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want to re-design your practices and policies
to better align with your mission?
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and Visionary Leaders using the Regenerative Design Process!!
Alumna of the Conway School of Landscape Design
Regenerative Design for Change Makers
Jewish Food & Farming Traditions
Food Justice and Food Systems Planning
Anti-racist, multicultural, & social justice framework
Interactive classroom teaching
Diverse guest speakers & connecting students with changemakers in their fields
Community planning charrettes & group facilitation
2016 Africa Conflict Transformation Fellow
Abrah studied cultural transformation, restorative justice, and healing from genocide with Memos in Rwanda.
2014 David Bird Service Learning Fellow
Abrah has helped to obtain many grants to expand local agriculture, food and prison justice projects, and educational gardens for at-risk learners
Abrah Jordan Dresdale, MALD, lives in rural and culturally vibrant Western Massachusetts. She is an educator, social permaculture designer, and culture shift consultant. After completing her Permaculture Design Certification in 2008 in Austin, TX, Abrah obtained a Master’s Degree in Sustainable Landscape Design and Planning at the Conway School in 2010. For her thesis project, she co-authored Feed Northampton, a groundbreaking project in municipal food systems planning. She Co-Director of Regenerate Change and is Principal of Feeding Landscapes, a design and food systems consulting business.
Since 2011, Abrah has been Faculty for the Sustainable Food and Farming program at the University of Massachusetts-Amherst. She was the Founding Faculty and Program Coordinator of the Farm and Food Systems program at Greenfield Community College. She continues to teach Introduction to Food Systems through the community college at the Franklin County Jail to incarcerated students. She was a co-founder of SAGE (Sustainable Agriculture and Green Energy) Education Center, which has gained national recognition for Greenfield Community College along with the Farm and Food Systems Program. Under her leadership and consultation, the college implemented a student-designed permaculture garden that grows food for the dining commons and campus food pantry. Abrah advised the student Permaculture Club and created one of the first accredited certificates with a track in Permaculture Landscape Design.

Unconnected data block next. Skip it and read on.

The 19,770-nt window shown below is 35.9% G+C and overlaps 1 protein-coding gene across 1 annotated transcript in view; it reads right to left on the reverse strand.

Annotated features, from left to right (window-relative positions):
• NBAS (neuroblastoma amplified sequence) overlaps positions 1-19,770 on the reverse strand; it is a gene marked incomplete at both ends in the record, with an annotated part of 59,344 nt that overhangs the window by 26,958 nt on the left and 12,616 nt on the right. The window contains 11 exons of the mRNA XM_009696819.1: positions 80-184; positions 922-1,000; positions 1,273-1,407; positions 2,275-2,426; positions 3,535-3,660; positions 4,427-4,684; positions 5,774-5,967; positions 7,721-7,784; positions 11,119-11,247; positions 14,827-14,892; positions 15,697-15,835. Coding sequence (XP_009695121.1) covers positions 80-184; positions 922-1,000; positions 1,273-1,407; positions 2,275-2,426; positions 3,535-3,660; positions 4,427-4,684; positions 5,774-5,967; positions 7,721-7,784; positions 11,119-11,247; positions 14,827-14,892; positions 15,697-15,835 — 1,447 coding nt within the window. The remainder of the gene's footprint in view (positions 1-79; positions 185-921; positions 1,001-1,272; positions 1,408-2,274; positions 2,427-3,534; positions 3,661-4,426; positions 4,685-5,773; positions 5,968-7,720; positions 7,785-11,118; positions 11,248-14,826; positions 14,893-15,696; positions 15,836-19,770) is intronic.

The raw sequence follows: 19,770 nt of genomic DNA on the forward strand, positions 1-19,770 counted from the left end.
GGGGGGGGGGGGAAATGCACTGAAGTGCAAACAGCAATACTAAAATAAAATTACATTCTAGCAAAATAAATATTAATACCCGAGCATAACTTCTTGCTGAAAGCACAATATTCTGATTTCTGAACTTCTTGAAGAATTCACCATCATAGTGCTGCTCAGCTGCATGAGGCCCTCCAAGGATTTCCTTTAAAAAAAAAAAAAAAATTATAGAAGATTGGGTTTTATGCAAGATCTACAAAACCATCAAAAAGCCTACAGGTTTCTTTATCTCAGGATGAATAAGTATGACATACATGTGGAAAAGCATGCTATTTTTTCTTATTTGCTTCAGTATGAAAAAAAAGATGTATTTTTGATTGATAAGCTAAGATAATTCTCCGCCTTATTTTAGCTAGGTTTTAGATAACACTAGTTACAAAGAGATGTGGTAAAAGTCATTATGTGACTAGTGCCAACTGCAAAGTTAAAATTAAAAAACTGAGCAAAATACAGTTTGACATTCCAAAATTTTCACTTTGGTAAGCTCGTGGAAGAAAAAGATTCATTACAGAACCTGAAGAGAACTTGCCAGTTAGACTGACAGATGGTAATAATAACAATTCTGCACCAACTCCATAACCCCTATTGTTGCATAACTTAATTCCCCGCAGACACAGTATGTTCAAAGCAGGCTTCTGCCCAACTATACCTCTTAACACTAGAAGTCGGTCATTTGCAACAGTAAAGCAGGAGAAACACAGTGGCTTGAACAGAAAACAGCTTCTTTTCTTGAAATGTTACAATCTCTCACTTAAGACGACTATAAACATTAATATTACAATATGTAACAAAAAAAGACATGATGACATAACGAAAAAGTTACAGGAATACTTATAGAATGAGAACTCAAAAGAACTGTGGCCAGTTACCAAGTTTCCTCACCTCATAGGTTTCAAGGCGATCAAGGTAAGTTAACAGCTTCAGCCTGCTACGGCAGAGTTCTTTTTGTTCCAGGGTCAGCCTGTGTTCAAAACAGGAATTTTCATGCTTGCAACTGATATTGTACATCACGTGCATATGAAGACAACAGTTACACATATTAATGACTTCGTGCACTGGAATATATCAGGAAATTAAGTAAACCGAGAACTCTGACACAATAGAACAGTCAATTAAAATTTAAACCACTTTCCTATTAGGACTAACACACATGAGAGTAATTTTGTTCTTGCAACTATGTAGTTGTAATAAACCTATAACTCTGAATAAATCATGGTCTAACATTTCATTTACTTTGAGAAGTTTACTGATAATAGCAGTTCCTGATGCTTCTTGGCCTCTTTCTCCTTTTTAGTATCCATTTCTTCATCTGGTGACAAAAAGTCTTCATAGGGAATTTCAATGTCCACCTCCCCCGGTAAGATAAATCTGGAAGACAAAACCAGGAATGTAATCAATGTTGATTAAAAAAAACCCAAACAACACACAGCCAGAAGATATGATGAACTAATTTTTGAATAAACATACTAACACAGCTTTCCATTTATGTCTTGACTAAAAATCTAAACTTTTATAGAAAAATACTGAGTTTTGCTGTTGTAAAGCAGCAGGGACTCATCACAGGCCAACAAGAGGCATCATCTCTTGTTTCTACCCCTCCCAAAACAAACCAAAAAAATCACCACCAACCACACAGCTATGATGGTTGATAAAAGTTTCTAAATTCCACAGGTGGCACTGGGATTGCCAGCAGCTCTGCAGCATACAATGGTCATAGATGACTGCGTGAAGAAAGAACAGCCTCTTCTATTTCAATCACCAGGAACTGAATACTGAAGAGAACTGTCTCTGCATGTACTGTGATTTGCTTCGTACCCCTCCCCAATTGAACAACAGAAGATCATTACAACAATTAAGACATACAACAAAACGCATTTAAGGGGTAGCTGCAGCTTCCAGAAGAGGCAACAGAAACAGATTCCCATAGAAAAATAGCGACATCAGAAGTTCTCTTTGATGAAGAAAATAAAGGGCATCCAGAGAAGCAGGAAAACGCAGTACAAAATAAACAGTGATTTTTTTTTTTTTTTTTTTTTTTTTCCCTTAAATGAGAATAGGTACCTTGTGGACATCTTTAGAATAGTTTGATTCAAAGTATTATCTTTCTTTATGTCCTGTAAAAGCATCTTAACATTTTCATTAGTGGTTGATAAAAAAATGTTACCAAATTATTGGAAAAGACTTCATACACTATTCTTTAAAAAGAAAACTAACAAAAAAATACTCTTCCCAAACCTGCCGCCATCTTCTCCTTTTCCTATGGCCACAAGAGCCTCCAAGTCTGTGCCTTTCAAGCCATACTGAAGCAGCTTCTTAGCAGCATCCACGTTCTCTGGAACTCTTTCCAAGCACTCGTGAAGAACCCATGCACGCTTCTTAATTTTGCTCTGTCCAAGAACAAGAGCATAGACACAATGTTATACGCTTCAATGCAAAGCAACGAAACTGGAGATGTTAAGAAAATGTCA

International service-learing has become a central piece of Abrah's work. Over the winter of 2013-2014, she traveled to Tamil Nadu, India as a David Bird Ecological Design Fellow to work with college study abroad students to create and install a perennial food-producing demonstration site, Edible Pathways. She lead sessions at 2022 Vision, a Siach Network conference in Jerusalem for Jewish Environmental and Social Justice Leaders focused on Shmita. She is an alum of Encounter: Transforming Conflict through Face-to-Face Understanding in the West Bank. And she he served on the US Delegation to Rwanda on the Professional Fellows Africa Conflict Transformation Program, where she studied cultural regeneration and healing from genocide.
Abrah’s Jewish heritage informs her ethical beliefs and the food justice framework she brings to her professional engagements. As co-founder of the Franklin County Food Council (FC2) and organizer of the Northeast Prison Garden Educators' Collaborative, Abrah is dedicated to making change in her home community as well as in communities abroad. Her leadership and vision has helped to establish a Jail-to-Farm-to-College & Employment program in Franklin County, Massachusetts, involving the Franklin County Jail, Greenfield Town Farm, and Greenfield Community College. Currently, she is writing the forthcoming Regenerative Design for Change Makers: A Social Permaculture Guidebook.
Abrah develops curricula for and teaches courses in food systems, food justice, social permaculture, and permaculture design at University of Massachusetts-Amherst, Greenfield Community College, Omega Institute for Holistic Studies, and the Franklin County Jail. Past teaching engagements include: Wesleyan University, Vermont Wilderness School, Wild Earth Programs, Permaculture f.e.a.s.t., and the Green Life Program at San Quentin Prison.
She leads classes and develops curricula on Jewish agricultural traditions and earth-based Hebraic practices for Brandeis University Summer High School Programs, Jewish Farm School, The Teva Seminar, Moishe House Retreats, Temple Israel-Greenfield. The JOFEE (Jewish Outdoor, Food, and Environmental Education) Network Gathering at Isabella Freedman Jewish Retreat Center and Pearlstone Retreat Center.